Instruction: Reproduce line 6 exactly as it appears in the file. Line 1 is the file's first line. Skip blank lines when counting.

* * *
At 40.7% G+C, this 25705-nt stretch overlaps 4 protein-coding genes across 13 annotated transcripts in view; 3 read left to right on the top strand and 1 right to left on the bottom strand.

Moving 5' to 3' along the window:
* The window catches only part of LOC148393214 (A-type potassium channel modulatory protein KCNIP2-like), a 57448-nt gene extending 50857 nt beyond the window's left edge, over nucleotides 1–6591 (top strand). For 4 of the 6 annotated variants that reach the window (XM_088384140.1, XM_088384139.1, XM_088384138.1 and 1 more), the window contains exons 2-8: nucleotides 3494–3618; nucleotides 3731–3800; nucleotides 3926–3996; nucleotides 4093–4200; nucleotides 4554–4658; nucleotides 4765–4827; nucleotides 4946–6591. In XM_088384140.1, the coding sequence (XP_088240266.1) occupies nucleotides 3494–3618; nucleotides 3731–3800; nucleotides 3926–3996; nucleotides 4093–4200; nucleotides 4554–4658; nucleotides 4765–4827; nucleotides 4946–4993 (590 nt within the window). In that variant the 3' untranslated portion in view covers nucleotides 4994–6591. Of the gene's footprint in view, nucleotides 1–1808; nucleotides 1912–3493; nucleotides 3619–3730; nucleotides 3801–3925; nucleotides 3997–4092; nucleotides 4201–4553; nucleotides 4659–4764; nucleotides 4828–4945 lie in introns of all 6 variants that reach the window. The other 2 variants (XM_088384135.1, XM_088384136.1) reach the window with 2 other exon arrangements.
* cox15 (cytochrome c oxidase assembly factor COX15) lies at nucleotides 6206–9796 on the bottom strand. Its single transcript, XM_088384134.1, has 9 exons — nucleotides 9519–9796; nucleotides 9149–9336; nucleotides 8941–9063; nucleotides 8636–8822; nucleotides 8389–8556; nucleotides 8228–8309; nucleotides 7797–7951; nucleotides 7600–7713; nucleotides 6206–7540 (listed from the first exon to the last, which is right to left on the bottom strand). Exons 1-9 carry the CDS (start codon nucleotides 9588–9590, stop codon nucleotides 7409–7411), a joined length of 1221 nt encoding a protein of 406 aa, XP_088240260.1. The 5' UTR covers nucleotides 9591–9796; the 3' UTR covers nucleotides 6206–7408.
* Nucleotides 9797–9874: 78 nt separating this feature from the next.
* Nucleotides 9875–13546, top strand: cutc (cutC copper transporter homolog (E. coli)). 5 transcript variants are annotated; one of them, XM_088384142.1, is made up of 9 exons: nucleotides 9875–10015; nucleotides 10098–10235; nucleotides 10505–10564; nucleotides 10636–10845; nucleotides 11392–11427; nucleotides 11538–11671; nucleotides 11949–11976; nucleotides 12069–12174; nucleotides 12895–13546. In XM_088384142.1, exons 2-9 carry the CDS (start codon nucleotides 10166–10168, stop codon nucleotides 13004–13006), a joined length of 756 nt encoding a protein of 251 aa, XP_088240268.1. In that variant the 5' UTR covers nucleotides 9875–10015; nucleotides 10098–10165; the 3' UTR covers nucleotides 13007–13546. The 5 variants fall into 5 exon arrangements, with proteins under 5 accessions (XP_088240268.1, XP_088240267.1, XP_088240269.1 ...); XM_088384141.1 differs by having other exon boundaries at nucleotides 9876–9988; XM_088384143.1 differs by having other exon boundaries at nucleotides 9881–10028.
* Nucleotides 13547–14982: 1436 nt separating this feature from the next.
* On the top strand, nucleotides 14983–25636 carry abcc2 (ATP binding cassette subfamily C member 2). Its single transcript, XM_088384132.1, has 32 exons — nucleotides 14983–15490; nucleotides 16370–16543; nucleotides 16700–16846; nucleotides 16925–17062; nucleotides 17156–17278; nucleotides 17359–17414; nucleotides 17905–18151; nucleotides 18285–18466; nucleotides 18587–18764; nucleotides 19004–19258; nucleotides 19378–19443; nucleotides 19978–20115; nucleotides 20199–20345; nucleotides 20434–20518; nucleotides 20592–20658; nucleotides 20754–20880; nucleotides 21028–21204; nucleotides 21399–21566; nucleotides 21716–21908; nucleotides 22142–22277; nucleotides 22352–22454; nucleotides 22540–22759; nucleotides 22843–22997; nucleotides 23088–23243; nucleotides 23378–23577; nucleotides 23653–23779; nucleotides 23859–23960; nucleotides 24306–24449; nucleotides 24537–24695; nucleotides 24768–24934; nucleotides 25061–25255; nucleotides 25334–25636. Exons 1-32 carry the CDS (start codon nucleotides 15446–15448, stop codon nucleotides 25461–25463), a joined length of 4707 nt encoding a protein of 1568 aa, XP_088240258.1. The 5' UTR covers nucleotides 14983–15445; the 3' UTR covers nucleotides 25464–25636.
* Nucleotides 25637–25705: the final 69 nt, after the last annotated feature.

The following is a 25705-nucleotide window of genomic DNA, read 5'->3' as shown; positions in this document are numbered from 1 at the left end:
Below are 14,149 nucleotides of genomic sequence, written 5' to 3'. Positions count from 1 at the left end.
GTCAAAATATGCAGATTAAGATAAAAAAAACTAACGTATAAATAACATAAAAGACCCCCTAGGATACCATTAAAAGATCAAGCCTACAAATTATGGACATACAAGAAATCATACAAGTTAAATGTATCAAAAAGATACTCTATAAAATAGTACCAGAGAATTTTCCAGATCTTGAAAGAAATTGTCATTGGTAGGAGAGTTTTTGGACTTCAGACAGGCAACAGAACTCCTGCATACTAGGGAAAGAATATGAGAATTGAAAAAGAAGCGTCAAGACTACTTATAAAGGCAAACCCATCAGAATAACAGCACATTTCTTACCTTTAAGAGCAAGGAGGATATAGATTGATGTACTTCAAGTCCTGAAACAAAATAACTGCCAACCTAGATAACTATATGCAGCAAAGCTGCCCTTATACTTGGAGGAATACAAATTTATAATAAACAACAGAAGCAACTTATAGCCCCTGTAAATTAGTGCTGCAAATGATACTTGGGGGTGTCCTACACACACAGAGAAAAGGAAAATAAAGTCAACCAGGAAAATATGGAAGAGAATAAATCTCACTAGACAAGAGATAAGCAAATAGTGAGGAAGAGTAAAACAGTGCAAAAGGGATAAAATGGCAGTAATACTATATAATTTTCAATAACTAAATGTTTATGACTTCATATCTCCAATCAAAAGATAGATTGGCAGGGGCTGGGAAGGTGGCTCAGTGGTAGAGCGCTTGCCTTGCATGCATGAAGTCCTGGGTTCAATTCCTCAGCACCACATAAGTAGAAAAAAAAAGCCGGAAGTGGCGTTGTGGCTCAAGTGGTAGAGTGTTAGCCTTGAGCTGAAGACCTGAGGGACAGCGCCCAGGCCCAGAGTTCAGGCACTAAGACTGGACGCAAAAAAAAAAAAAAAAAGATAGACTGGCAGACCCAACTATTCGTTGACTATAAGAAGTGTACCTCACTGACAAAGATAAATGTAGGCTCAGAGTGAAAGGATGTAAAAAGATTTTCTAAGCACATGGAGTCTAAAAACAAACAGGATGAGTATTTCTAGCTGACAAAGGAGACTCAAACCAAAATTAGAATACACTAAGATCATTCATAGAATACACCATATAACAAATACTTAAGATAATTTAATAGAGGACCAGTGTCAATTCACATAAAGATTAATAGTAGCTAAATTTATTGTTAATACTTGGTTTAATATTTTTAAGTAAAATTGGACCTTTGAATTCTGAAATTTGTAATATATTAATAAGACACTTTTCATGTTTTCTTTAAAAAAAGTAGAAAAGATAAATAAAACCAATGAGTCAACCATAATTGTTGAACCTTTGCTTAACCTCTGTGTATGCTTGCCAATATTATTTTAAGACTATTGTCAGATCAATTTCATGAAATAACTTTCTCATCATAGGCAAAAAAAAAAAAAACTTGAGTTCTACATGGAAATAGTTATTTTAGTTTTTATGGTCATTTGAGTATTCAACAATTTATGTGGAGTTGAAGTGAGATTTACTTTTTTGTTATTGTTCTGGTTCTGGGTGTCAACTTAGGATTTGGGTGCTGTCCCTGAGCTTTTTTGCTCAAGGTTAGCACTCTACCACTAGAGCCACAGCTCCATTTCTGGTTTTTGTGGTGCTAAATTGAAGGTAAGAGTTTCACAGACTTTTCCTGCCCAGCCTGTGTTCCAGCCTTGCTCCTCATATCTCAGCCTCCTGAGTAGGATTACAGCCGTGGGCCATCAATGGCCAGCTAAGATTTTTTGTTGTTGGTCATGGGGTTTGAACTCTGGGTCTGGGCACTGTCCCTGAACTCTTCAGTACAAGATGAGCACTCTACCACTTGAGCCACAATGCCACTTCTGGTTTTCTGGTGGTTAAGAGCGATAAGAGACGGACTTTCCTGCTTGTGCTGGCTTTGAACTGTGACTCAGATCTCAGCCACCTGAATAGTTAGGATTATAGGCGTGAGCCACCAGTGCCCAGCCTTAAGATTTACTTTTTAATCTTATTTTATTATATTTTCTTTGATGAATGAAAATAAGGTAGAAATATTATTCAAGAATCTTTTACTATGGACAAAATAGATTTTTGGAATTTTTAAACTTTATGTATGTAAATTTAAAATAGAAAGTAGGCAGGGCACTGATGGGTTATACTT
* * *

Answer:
* Nucleotides 9875–13546, top strand: cutc (cutC copper transporter homolog (E. coli)). 5 transcript variants are annotated; one of them, XM_088384142.1, is made up of 9 exons: nucleotides 9875–10015; nucleotides 10098–10235; nucleotides 10505–10564; nucleotides 10636–10845; nucleotides 11392–11427; nucleotides 11538–11671; nucleotides 11949–11976; nucleotides 12069–12174; nucleotides 12895–13546. In XM_088384142.1, exons 2-9 carry the CDS (start codon nucleotides 10166–10168, stop codon nucleotides 13004–13006), a joined length of 756 nt encoding a protein of 251 aa, XP_088240268.1. In that variant the 5' UTR covers nucleotides 9875–10015; nucleotides 10098–10165; the 3' UTR covers nucleotides 13007–13546. The 5 variants fall into 5 exon arrangements, with proteins under 5 accessions (XP_088240268.1, XP_088240267.1, XP_088240269.1 ...); XM_088384141.1 differs by having other exon boundaries at nucleotides 9876–9988; XM_088384143.1 differs by having other exon boundaries at nucleotides 9881–10028.